The Lakers are recalibrating their free agency focus, according to ESPN’s Ramona Shelburne and Adrian Wojnarowski, who report that the L.A. front office is “looking through a longer lens” as it explores ways to upgrade the roster. Although the Lakers would still like to make a big splash in free agency, they may now be prioritizing the 2019 class over this summer’s group, per Shelburne and Wojnarowski.
Ever since Magic Johnson and Rob Pelinka assumed control of personnel decisions in Los Angeles, the team’s desire to pursue free agents in 2018 has been no secret. During the 2017 offseason, the Lakers limited themselves to one-year deals for free agents so as not to cut into their potential cap room for the 2018/19 season.
However, as Shelburne and Wojnarowski detail, there’s still no guarantee that the Lakers will have enough cap space for two maximum-salary free agents this summer, and even if they do, no star players are viewed as locks to head west. The Pelicans are considered the frontrunners for DeMarcus Cousins, who is sidelined with an Achilles injury, while Paul George has hinted recently that he’s leaning toward sticking with the Thunder. And according to Shelburne and Woj, LeBron James is believed to be hesitant about the idea of joining the Lakers without another established star joining him.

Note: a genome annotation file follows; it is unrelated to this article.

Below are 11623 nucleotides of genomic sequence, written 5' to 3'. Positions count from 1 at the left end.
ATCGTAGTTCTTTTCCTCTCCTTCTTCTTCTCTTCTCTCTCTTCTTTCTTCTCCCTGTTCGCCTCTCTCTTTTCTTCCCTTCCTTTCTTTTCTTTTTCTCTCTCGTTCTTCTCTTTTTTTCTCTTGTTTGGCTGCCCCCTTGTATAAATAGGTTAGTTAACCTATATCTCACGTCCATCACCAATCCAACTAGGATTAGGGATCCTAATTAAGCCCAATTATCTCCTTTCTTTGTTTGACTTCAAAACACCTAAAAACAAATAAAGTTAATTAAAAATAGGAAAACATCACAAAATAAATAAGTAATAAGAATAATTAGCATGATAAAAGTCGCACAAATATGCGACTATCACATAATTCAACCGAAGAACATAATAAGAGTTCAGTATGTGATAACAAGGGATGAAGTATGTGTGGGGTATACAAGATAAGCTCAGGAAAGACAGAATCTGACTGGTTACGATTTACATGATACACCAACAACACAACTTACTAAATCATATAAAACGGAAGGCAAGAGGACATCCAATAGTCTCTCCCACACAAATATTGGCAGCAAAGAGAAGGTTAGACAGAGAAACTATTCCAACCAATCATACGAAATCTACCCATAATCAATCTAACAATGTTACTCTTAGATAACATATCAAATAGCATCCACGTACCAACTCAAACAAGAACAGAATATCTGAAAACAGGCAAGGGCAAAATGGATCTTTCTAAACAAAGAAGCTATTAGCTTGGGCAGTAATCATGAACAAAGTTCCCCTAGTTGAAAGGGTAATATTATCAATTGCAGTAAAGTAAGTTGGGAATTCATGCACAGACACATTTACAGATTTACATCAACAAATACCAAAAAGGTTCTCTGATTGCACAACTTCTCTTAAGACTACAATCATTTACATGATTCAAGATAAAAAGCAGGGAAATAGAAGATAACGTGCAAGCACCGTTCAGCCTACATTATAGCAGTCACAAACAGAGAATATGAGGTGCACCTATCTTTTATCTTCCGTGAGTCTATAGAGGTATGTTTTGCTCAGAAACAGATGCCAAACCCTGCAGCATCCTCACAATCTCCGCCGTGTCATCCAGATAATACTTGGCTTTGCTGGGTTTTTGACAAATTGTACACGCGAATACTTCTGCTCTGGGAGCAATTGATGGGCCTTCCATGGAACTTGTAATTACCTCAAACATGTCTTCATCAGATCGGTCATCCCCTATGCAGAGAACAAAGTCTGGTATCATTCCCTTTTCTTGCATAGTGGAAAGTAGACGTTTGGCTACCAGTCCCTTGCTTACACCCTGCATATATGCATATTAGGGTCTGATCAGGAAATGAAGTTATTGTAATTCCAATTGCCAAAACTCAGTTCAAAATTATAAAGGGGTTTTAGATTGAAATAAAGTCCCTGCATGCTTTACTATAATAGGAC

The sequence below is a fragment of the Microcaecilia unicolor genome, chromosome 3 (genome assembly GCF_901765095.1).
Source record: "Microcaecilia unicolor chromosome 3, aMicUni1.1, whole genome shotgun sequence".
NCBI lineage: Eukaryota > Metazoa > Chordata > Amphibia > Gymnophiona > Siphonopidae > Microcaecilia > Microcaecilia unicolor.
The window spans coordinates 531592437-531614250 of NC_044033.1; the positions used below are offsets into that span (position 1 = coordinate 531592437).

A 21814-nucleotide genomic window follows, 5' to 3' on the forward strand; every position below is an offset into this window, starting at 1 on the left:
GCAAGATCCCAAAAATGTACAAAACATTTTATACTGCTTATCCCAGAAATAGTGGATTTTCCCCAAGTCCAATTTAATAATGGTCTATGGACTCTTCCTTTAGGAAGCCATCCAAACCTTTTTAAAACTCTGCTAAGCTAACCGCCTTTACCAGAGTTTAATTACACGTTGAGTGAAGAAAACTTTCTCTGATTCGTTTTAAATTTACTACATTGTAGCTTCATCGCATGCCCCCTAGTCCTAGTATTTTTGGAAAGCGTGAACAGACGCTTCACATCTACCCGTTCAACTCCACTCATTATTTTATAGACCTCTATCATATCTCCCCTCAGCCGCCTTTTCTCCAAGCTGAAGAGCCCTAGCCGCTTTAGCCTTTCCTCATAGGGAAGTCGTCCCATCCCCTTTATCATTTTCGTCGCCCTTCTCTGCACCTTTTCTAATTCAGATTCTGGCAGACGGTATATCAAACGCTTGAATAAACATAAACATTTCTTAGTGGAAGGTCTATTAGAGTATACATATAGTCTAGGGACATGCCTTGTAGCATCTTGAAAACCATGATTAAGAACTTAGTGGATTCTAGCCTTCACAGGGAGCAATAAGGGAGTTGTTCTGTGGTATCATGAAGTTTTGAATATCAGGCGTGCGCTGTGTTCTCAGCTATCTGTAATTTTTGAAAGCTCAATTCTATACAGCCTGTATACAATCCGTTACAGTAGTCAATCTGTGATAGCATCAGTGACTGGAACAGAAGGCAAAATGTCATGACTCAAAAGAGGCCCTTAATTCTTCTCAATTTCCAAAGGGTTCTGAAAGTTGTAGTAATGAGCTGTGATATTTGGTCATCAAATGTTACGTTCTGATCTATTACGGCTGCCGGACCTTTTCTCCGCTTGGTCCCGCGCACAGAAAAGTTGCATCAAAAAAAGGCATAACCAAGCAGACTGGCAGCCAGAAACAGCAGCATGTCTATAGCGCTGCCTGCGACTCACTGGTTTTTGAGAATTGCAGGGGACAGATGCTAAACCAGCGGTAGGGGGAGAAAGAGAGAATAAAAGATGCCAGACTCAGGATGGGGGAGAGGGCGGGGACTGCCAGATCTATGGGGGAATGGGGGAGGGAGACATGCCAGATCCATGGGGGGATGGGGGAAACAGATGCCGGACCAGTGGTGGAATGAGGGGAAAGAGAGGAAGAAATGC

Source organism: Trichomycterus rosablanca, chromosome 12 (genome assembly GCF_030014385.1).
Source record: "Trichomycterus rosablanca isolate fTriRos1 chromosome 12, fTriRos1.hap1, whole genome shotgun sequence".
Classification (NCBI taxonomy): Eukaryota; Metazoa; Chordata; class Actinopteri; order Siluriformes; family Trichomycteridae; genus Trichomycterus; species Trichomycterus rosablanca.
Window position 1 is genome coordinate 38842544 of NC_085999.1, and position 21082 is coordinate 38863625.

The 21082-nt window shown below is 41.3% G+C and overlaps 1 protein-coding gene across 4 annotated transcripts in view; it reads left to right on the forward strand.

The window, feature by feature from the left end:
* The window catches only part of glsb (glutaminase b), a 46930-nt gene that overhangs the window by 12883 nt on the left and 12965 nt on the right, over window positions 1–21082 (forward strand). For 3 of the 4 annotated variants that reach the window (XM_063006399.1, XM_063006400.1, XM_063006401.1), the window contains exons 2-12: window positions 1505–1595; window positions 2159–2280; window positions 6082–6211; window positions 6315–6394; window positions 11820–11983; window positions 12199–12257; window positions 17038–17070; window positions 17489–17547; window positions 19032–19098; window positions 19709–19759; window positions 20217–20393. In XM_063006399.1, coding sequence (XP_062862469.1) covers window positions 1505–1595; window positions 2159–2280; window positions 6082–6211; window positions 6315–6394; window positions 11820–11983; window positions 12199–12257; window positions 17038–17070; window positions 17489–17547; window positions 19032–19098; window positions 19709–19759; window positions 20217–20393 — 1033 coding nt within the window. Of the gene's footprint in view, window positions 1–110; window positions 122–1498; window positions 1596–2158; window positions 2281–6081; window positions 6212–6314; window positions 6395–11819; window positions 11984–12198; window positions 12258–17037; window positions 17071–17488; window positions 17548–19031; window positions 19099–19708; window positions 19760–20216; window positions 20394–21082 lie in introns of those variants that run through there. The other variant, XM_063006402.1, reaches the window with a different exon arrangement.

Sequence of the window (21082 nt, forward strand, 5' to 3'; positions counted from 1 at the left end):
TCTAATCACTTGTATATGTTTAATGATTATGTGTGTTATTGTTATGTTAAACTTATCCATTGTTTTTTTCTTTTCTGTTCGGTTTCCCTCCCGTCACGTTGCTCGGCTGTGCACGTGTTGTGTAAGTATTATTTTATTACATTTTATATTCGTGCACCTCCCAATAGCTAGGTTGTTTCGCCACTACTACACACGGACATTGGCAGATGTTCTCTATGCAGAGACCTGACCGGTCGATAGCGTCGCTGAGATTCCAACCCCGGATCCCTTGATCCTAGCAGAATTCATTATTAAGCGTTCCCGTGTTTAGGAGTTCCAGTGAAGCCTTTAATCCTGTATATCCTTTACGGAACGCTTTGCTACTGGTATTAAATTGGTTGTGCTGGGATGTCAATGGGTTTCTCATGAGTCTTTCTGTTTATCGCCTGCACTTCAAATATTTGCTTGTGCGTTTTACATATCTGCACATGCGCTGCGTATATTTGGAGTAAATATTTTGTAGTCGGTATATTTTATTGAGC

The Lakers haven’t ruled out the possibility of landing a big-name player this July, but shifting their focus to the summer of 2019 would reduce the urgency to clear cap room right away. It would also give L.A.’s young prospects more time to develop into the type of players that would attract veteran stars. The 2019 free agent class includes several intriguing potential targets, with Kawhi Leonard, Klay Thompson, and Jimmy Butler among the players expected to be up for new contracts.
While the Lakers could still end up moving players like Jordan Clarkson or Julius Randle this week in an effort to create more flexibility for July 2018, one league source suggested to Shelburne and Wojnarowski that the odds of a meaningful deal are “50-50 at best.” The Lakers have received some offers for Clarkson and Randle, but none of those offers would create significant cap space going forward and give them the sort of draft picks they’re seeking, sources tell ESPN.